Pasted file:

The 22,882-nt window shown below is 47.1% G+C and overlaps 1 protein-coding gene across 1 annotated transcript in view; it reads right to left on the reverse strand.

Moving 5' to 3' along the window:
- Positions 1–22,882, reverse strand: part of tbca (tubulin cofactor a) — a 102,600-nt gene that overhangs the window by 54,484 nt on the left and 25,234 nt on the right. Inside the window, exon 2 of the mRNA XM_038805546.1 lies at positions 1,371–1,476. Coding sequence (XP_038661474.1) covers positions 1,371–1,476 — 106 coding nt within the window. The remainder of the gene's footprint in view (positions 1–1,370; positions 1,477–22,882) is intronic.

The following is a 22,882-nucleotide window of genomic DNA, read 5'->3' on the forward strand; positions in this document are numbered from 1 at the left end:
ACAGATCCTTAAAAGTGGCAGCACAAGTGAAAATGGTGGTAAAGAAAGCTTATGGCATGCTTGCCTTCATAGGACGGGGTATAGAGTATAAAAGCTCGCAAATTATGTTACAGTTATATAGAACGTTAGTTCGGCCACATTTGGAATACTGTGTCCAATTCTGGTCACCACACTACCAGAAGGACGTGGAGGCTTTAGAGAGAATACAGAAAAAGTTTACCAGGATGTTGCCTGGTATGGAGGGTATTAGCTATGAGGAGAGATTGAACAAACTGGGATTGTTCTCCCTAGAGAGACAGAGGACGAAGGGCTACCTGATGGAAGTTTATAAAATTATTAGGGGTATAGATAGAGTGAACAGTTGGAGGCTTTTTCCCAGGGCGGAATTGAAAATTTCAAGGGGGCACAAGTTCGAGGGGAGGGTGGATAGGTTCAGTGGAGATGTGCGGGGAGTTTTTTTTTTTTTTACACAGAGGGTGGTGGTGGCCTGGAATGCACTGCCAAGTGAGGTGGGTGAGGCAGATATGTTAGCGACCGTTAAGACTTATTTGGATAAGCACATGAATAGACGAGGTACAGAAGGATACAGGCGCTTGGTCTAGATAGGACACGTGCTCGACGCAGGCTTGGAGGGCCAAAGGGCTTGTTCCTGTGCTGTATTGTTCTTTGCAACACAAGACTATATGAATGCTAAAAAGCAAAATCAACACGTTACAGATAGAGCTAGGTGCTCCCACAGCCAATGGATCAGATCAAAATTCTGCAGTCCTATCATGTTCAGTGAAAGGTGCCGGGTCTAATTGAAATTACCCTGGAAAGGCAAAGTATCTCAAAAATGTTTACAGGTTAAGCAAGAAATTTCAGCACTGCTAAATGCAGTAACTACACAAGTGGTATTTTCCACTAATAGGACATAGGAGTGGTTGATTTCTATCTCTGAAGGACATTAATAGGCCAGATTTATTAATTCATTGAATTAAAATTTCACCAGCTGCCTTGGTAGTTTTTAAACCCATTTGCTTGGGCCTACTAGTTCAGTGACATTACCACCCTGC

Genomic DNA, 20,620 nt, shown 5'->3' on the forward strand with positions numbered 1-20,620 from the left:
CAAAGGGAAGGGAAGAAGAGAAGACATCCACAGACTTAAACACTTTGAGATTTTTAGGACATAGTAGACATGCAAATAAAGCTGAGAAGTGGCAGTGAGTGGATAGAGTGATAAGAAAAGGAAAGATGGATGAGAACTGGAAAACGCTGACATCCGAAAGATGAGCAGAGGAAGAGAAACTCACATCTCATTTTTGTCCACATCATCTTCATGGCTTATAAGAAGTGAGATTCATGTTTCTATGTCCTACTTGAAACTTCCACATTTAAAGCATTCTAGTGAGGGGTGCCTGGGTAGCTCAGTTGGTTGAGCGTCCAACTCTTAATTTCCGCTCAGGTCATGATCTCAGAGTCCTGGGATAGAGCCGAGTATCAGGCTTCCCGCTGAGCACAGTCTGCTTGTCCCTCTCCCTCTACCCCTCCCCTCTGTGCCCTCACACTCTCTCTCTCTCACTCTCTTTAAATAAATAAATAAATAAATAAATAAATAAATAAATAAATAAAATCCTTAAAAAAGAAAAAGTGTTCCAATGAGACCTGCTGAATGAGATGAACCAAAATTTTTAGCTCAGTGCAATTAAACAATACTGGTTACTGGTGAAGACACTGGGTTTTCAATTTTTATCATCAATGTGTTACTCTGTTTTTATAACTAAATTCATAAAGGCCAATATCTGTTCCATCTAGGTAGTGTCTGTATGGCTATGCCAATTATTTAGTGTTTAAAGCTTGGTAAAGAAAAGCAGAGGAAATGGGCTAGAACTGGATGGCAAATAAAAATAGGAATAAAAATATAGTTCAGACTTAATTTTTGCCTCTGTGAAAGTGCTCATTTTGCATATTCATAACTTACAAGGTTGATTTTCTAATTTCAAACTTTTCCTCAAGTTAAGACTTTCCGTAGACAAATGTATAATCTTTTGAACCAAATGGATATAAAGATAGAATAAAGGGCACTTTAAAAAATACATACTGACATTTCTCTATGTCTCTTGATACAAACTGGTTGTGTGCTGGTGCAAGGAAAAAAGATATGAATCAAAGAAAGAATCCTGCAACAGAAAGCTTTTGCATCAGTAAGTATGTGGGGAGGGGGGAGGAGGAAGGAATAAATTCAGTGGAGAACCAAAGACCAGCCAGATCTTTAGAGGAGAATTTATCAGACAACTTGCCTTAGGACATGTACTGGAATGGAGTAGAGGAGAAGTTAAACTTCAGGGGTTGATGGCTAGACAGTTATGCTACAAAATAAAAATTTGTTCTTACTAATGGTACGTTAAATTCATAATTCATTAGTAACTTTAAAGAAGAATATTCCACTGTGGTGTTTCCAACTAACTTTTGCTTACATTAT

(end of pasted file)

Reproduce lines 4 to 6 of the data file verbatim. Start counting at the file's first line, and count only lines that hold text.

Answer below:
The following is a 22,882-nucleotide window of genomic DNA, read 5'->3' on the forward strand; positions in this document are numbered from 1 at the left end:
ACAGATCCTTAAAAGTGGCAGCACAAGTGAAAATGGTGGTAAAGAAAGCTTATGGCATGCTTGCCTTCATAGGACGGGGTATAGAGTATAAAAGCTCGCAAATTATGTTACAGTTATATAGAACGTTAGTTCGGCCACATTTGGAATACTGTGTCCAATTCTGGTCACCACACTACCAGAAGGACGTGGAGGCTTTAGAGAGAATACAGAAAAAGTTTACCAGGATGTTGCCTGGTATGGAGGGTATTAGCTATGAGGAGAGATTGAACAAACTGGGATTGTTCTCCCTAGAGAGACAGAGGACGAAGGGCTACCTGATGGAAGTTTATAAAATTATTAGGGGTATAGATAGAGTGAACAGTTGGAGGCTTTTTCCCAGGGCGGAATTGAAAATTTCAAGGGGGCACAAGTTCGAGGGGAGGGTGGATAGGTTCAGTGGAGATGTGCGGGGAGTTTTTTTTTTTTTTACACAGAGGGTGGTGGTGGCCTGGAATGCACTGCCAAGTGAGGTGGGTGAGGCAGATATGTTAGCGACCGTTAAGACTTATTTGGATAAGCACATGAATAGACGAGGTACAGAAGGATACAGGCGCTTGGTCTAGATAGGACACGTGCTCGACGCAGGCTTGGAGGGCCAAAGGGCTTGTTCCTGTGCTGTATTGTTCTTTGCAACACAAGACTATATGAATGCTAAAAAGCAAAATCAACACGTTACAGATAGAGCTAGGTGCTCCCACAGCCAATGGATCAGATCAAAATTCTGCAGTCCTATCATGTTCAGTGAAAGGTGCCGGGTCTAATTGAAATTACCCTGGAAAGGCAAAGTATCTCAAAAATGTTTACAGGTTAAGCAAGAAATTTCAGCACTGCTAAATGCAGTAACTACACAAGTGGTATTTTCCACTAATAGGACATAGGAGTGGTTGATTTCTATCTCTGAAGGACATTAATAGGCCAGATTTATTAATTCATTGAATTAAAATTTCACCAGCTGCCTTGGTAGTTTTTAAACCCATTTGCTTGGGCCTACTAGTTCAGTGACATTACCACCCTGC

Genomic DNA, 20,620 nt, shown 5'->3' on the forward strand with positions numbered 1-20,620 from the left: